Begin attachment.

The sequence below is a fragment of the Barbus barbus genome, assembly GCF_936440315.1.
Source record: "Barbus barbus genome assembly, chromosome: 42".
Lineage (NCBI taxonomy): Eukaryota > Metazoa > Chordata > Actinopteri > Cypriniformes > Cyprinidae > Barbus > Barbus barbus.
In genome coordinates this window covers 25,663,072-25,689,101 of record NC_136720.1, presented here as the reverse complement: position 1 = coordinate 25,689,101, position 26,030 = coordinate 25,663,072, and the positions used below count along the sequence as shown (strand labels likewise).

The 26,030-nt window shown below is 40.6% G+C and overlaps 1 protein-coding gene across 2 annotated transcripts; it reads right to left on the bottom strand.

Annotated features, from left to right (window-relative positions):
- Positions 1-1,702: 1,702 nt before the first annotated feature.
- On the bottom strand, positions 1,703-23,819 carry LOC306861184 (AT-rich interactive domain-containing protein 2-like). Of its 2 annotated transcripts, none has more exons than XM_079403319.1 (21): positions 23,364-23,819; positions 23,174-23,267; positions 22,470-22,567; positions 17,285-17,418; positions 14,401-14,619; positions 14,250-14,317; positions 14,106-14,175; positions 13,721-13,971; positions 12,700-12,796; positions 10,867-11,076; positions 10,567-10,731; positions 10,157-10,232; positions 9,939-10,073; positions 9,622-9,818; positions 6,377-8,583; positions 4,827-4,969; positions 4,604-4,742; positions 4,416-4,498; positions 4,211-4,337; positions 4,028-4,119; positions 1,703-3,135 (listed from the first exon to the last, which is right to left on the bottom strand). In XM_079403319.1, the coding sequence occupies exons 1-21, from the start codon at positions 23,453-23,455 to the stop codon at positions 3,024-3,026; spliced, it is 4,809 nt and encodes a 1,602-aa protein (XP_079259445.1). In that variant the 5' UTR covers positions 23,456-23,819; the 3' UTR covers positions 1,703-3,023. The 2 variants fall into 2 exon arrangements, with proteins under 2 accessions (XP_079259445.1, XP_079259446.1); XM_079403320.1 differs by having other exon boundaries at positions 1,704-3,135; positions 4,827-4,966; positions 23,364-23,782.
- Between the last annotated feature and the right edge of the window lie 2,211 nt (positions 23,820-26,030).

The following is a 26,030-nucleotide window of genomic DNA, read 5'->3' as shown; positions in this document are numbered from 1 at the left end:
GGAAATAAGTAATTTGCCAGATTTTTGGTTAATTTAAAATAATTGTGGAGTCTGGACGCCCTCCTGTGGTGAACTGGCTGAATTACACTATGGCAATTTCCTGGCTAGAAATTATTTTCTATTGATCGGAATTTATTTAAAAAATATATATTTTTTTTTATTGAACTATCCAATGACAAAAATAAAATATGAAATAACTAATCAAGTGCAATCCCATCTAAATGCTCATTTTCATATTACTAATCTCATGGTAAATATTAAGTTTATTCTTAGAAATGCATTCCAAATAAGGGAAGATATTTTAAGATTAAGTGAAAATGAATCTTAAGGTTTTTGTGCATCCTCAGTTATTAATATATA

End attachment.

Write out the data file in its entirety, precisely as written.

The sequence below is a fragment of the Barbus barbus genome, assembly GCF_936440315.1.
Source record: "Barbus barbus genome assembly, chromosome: 42".
Lineage (NCBI taxonomy): Eukaryota > Metazoa > Chordata > Actinopteri > Cypriniformes > Cyprinidae > Barbus > Barbus barbus.
In genome coordinates this window covers 25,663,072-25,689,101 of record NC_136720.1, presented here as the reverse complement: position 1 = coordinate 25,689,101, position 26,030 = coordinate 25,663,072, and the positions used below count along the sequence as shown (strand labels likewise).

The 26,030-nt window shown below is 40.6% G+C and overlaps 1 protein-coding gene across 2 annotated transcripts; it reads right to left on the bottom strand.

Annotated features, from left to right (window-relative positions):
- Positions 1-1,702: 1,702 nt before the first annotated feature.
- On the bottom strand, positions 1,703-23,819 carry LOC306861184 (AT-rich interactive domain-containing protein 2-like). Of its 2 annotated transcripts, none has more exons than XM_079403319.1 (21): positions 23,364-23,819; positions 23,174-23,267; positions 22,470-22,567; positions 17,285-17,418; positions 14,401-14,619; positions 14,250-14,317; positions 14,106-14,175; positions 13,721-13,971; positions 12,700-12,796; positions 10,867-11,076; positions 10,567-10,731; positions 10,157-10,232; positions 9,939-10,073; positions 9,622-9,818; positions 6,377-8,583; positions 4,827-4,969; positions 4,604-4,742; positions 4,416-4,498; positions 4,211-4,337; positions 4,028-4,119; positions 1,703-3,135 (listed from the first exon to the last, which is right to left on the bottom strand). In XM_079403319.1, the coding sequence occupies exons 1-21, from the start codon at positions 23,453-23,455 to the stop codon at positions 3,024-3,026; spliced, it is 4,809 nt and encodes a 1,602-aa protein (XP_079259445.1). In that variant the 5' UTR covers positions 23,456-23,819; the 3' UTR covers positions 1,703-3,023. The 2 variants fall into 2 exon arrangements, with proteins under 2 accessions (XP_079259445.1, XP_079259446.1); XM_079403320.1 differs by having other exon boundaries at positions 1,704-3,135; positions 4,827-4,966; positions 23,364-23,782.
- Between the last annotated feature and the right edge of the window lie 2,211 nt (positions 23,820-26,030).

The following is a 26,030-nucleotide window of genomic DNA, read 5'->3' as shown; positions in this document are numbered from 1 at the left end:
GGAAATAAGTAATTTGCCAGATTTTTGGTTAATTTAAAATAATTGTGGAGTCTGGACGCCCTCCTGTGGTGAACTGGCTGAATTACACTATGGCAATTTCCTGGCTAGAAATTATTTTCTATTGATCGGAATTTATTTAAAAAATATATATTTTTTTTTATTGAACTATCCAATGACAAAAATAAAATATGAAATAACTAATCAAGTGCAATCCCATCTAAATGCTCATTTTCATATTACTAATCTCATGGTAAATATTAAGTTTATTCTTAGAAATGCATTCCAAATAAGGGAAGATATTTTAAGATTAAGTGAAAATGAATCTTAAGGTTTTTGTGCATCCTCAGTTATTAATATATA